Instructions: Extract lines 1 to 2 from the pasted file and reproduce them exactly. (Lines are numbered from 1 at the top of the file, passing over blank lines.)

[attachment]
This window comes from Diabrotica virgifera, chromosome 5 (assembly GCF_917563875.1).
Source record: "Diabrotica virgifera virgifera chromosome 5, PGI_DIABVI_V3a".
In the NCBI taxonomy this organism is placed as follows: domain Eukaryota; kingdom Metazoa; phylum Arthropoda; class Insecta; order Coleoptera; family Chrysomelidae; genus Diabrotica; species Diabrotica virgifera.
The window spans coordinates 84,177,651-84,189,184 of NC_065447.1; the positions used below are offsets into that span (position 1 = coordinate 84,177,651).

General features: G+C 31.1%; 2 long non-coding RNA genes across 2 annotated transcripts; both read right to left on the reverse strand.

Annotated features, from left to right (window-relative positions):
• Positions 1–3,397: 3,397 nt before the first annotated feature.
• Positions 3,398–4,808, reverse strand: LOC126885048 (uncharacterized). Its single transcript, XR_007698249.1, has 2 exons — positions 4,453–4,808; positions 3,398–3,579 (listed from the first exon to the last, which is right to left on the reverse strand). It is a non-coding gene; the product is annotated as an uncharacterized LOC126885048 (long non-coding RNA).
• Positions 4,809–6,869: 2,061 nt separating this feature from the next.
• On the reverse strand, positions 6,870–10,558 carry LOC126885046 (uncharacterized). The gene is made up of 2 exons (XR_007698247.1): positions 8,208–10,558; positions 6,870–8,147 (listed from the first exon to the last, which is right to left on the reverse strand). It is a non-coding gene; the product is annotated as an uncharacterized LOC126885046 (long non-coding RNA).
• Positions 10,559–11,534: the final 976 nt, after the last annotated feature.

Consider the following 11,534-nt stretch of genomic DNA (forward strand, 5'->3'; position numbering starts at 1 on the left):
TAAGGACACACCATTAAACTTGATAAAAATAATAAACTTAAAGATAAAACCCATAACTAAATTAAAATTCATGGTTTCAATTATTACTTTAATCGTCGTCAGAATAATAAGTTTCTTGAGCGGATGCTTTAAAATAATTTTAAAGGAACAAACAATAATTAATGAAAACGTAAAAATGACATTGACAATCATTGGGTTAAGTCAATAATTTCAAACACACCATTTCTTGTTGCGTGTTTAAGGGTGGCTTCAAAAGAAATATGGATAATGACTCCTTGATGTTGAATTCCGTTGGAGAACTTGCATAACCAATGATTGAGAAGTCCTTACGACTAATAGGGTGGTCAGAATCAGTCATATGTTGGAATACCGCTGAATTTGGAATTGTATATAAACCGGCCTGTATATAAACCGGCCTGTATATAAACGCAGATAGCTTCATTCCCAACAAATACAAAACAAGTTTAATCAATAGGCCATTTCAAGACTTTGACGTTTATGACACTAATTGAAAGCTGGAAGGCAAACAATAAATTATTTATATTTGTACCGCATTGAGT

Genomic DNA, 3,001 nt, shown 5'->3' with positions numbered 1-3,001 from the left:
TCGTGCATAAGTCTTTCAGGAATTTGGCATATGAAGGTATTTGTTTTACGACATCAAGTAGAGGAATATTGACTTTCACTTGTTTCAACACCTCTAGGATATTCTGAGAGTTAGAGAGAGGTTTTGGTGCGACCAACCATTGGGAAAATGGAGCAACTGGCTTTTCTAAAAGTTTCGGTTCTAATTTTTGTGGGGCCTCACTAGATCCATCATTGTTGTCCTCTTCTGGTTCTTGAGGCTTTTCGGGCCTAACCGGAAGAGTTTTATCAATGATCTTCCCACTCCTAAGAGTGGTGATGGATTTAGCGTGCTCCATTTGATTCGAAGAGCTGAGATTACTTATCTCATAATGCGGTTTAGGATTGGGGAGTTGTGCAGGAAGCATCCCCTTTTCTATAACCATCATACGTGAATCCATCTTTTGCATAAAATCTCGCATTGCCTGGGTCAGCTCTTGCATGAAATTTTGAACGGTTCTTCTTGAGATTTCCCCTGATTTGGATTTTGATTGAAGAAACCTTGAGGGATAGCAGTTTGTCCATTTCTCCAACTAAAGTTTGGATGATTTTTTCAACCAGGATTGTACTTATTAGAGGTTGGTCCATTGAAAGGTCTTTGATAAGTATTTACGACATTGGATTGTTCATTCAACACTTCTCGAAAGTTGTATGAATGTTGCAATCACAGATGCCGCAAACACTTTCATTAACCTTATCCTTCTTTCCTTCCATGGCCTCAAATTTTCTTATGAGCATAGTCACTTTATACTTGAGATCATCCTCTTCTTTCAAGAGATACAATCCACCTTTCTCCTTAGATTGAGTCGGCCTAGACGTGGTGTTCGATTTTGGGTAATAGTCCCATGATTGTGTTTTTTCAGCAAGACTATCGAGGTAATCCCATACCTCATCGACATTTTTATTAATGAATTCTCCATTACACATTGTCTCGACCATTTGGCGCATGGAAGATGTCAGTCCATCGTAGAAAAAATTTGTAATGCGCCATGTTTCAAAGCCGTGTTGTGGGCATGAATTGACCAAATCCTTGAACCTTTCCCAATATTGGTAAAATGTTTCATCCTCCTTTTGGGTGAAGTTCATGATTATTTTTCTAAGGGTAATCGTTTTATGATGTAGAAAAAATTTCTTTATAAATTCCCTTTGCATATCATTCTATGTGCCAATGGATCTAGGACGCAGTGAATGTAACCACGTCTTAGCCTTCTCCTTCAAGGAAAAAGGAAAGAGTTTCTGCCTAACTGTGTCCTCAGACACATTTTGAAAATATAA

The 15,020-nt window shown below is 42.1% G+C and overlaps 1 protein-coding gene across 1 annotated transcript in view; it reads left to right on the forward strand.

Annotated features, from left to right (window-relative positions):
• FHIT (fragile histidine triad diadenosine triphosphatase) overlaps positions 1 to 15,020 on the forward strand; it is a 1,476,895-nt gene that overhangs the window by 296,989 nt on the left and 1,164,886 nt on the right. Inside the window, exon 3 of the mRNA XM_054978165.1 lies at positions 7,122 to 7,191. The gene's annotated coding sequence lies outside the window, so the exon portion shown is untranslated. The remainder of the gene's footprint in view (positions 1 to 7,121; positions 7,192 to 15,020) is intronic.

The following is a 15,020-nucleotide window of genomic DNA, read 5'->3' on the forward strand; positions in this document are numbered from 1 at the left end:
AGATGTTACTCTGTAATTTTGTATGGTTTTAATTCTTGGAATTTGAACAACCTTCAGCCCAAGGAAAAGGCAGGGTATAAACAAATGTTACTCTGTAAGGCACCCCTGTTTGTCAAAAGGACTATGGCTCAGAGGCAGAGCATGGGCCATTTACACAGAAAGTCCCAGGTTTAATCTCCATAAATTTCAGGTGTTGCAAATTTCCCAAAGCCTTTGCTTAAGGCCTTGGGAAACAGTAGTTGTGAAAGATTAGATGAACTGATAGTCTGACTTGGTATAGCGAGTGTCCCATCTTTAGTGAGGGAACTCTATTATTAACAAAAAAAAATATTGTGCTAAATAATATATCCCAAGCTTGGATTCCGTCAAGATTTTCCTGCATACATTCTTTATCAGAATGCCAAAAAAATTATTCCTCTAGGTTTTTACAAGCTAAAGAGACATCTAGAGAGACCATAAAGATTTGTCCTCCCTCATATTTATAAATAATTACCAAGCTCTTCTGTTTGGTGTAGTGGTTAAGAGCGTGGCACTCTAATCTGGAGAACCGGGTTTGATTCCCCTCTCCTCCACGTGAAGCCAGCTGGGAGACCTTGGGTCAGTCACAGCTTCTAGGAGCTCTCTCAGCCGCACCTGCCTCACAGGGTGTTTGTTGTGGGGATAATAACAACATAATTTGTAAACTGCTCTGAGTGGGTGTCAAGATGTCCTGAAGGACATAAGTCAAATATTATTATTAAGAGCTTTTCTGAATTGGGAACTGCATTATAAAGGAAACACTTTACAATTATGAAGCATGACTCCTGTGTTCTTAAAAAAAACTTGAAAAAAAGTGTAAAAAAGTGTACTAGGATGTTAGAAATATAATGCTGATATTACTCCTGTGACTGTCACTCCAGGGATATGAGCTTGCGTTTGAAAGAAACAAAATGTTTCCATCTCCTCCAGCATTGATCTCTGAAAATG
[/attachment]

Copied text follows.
This window comes from Diabrotica virgifera, chromosome 5 (assembly GCF_917563875.1).
Source record: "Diabrotica virgifera virgifera chromosome 5, PGI_DIABVI_V3a".